Microsoft failed to cross-market the Zune with the Xbox 360, and they still haven't figured it out. Had they done so, their audience for the Zune could have included millions of Xbox 360 owners. Instead, Microsoft continues to insist on another failed attempt to create a media player to rival the iPod (specifically the iPod touch).

I could go on and on why the iPod touch is a better device, but just two words sum it up: App Store.

The Zune missed the boat again - It could have been designed to compete with the PSP and should have been the media player it is with support for Xbox Live accounts and Xbox Live Arcade games. The Zune could have been a gamer's dream and could have helped push the Xbox 360 to new heights had it included this feature.


Sony is the only player in the gaming industry that has gotten it right. Although the Xbox Live Arcade is superior from an offering of games thus far, there is no handheld marketed with the Xbox 360 to take advantage of this feature, compared to how the PS3 and PSP go hand in hand.

Sony is quickly catching up to Microsoft with the PlayStation Store, which was initially designed to deliver digital content to the PS3. When Sony added support for the PSP, it took things to a whole new level. Now nearly all content from the PlayStation Store (except specific PS3 or PSP content) can cross back and forth between both platforms, giving you the flexibility to watch a movie or play certain games at home or on the go, provided that you own both devices.

If you own a PSP-2000 or later, you can even download a PS1 classic, a PSP title, various movies, or music, and play them back directly on your TV or home theater system with component/composite video and stereo sound cables without the need of the PS3.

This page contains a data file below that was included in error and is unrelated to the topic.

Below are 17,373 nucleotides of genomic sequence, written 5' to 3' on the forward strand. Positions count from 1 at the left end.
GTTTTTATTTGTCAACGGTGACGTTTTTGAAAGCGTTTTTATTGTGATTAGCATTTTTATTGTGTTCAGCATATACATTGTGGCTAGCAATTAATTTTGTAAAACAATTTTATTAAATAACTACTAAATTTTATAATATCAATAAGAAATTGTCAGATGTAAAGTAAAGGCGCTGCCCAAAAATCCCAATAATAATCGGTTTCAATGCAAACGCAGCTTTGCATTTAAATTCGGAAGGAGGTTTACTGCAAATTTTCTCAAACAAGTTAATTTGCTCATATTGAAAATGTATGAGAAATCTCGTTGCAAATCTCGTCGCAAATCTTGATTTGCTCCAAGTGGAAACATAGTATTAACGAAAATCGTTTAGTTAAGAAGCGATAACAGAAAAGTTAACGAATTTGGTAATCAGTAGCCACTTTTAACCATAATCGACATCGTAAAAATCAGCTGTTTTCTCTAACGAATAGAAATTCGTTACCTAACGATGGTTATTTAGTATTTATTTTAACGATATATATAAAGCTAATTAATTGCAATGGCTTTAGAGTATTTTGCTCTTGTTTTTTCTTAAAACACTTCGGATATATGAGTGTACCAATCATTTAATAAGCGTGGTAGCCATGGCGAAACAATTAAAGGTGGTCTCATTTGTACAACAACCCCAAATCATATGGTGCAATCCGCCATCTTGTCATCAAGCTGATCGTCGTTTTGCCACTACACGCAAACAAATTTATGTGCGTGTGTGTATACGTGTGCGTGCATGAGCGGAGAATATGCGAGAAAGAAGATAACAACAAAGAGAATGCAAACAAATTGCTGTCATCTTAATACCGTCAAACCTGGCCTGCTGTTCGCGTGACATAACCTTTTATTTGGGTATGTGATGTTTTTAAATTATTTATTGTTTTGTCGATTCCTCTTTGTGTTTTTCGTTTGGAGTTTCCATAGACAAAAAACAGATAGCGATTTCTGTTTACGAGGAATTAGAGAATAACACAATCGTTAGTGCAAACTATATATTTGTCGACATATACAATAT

With the recent price drop of the PS3 to $299, all competitors should be watching closely. Sony may be the big winner this holiday season.

Tomorrow's Fantasy

I bet Apple and the developers who sell games on the App Store would like to increase volume, and I'm sure that Apple would also like to compete full force against the biggest players in the gaming industry. Why not engineer a new technology centered around iTunes 9 that would allow for cross-platform use of App Store content (especially games) on any system that supports iTunes 9?

All that needs to happen is for the geniuses at Cupertino to design an Apple gaming controller that makes you say wow and sell a special Bluetooth USB adapter (for use with systems that don't have built-in Bluetooth). Then they would just need to include some sort of virtualization/emulation of the iPhone/iPod touch hardware within iTunes 9 that would allow games (and possibly other Apps) to be utilized by any system that supports iTunes 9.